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DUV Plasmon Resonance in Aluminum nanoparticle Arrays

By a straightforward self-organization approach, arrays of Al/Al2O3 core/shell nanoparticles with a metallic-core diameter in the 12-25 nm range were fabricated, displaying sharp plasmonic resonances at very high energies up to 5.8 eV. Theoretical calculations allowed to correlate each experimental feature to the corresponding plasmon modes.

G. Maidecchi et al, ACS Nano, 7,7,5834-5841 (2013)


 

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Localized surface plasmon resonances (LSPR) are collective oscillations of the free-electron gas of  metallic nanostructures, excited by an incident electromagnetic (EM) field. LSPR are a very general feature of many metals, yet most of the research in plasmonics has so far focused on a handful of materials, typically the noble metals Ag and Au. The appeal of Au or Ag in plasmonics stems from their low dielectric losses in the visible regime and by their unparalleled low reactivity. Exploiting other metals in plasmonics would however have a strong impact on the field. New materials can indeed bring novel functionalities that would significantly broaden the reach of plasmonics, introducing plasmon-enhanced chemical, catalytic or magnetic activity, to name a few.
The free-electron-metal aluminum is considered by many of the most promising materials for the future of plasmonics. In its small-particle regime, aluminum has indeed the potential of exhibiting its LSPR in the deep-ultraviolet (DUV) region of the EM spectrum, inaccessible to most other materials. Furthermore, Al is predicted to outperform most other metals in terms of plasmon-induced EM near-field enhancement, something extremely appealing for plasmon-enhanced nonlinear optical spectroscopies. Finally, Al is significantly more abundant, hence cheaper, than its noble counterparts, a particularly appealing feature for sustainable plasmon-enhanced photovoltaics.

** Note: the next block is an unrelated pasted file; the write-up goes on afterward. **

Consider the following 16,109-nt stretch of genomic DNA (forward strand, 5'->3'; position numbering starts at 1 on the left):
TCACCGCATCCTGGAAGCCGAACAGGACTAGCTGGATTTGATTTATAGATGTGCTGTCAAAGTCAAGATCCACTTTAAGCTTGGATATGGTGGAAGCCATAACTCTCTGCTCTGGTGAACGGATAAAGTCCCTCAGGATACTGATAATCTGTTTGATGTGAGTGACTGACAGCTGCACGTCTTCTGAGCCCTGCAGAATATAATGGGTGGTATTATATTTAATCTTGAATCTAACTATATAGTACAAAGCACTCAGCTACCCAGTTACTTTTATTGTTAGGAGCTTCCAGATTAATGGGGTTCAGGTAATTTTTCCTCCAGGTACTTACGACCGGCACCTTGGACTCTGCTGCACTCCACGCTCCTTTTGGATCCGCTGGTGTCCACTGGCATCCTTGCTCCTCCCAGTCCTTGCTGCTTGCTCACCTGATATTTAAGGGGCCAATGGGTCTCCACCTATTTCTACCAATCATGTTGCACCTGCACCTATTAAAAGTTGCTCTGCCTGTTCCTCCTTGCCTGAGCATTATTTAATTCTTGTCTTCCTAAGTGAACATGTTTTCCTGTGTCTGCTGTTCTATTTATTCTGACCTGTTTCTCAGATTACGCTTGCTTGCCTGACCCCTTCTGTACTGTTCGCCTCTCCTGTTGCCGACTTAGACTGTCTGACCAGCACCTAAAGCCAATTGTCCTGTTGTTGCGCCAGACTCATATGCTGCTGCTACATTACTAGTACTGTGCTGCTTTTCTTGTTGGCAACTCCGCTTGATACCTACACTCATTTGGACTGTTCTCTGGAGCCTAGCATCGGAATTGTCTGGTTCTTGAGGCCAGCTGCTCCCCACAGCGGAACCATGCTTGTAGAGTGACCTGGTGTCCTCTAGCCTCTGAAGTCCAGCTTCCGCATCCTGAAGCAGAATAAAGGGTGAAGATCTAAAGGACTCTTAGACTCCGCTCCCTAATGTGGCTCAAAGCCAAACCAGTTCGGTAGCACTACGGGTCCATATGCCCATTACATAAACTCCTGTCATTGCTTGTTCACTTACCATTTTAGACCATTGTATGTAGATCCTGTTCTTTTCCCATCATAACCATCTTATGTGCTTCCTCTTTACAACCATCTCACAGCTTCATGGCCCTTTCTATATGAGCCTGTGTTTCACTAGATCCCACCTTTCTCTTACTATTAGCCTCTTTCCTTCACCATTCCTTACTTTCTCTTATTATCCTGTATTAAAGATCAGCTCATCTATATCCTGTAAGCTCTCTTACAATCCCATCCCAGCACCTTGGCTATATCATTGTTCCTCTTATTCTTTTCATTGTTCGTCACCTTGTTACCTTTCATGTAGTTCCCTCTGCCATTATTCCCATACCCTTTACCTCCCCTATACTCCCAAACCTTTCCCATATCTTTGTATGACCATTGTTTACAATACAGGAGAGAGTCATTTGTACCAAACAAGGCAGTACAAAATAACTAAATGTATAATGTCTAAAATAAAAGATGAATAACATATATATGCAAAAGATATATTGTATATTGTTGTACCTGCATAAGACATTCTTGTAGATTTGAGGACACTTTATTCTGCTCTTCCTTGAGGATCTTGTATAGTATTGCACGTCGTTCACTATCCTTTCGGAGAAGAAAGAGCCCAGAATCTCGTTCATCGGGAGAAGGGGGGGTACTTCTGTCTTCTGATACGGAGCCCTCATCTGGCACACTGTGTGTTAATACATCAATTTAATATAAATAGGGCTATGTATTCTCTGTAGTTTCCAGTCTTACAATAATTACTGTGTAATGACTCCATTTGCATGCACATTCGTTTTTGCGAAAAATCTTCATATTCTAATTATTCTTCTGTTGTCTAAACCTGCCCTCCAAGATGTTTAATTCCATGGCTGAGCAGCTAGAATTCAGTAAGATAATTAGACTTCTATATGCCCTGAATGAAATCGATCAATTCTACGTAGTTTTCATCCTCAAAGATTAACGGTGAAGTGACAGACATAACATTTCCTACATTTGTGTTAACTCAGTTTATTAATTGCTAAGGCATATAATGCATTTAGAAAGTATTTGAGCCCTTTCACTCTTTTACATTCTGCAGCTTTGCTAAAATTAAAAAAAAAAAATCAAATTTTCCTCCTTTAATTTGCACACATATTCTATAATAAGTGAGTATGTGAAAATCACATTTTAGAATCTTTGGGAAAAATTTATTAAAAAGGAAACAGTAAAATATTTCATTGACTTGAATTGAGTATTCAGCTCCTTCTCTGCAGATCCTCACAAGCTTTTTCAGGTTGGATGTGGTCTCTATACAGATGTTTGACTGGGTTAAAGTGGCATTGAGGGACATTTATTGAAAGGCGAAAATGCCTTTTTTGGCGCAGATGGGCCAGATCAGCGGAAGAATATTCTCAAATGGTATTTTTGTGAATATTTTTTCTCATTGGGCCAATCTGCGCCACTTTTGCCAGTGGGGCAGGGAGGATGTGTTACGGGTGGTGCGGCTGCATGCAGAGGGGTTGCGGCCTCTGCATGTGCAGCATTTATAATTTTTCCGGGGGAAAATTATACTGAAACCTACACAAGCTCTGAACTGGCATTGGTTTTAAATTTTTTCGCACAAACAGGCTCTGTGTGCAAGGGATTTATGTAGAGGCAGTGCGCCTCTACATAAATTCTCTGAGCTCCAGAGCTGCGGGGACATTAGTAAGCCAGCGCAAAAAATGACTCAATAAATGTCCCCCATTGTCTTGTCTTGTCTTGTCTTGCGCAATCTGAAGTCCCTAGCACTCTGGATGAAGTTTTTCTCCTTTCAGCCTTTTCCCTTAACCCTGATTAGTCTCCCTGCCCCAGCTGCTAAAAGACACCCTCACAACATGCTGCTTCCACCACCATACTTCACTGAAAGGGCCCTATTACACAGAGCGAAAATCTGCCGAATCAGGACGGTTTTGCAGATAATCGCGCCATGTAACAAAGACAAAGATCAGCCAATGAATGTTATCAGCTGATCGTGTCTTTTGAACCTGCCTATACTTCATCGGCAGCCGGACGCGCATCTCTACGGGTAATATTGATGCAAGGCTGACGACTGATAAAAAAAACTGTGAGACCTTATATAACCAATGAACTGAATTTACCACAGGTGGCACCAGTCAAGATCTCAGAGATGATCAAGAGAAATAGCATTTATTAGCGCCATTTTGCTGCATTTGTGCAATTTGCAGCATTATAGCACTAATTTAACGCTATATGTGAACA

Successfully exploiting aluminum in plasmonics is however more challenging compared to the noble metals. Aluminum is reactive, hard to synthesize in small-particle form, and quickly oxidizes when exposed to atmosphere, thus degrading its plasmonic performances and redshifting its LSPR. In addition, the LSPR energy of Al nanoparticles (NPs) exhibits a very strong particle-size dependence, quickly redshifting for particle size in excess of 10-15 nm diameter.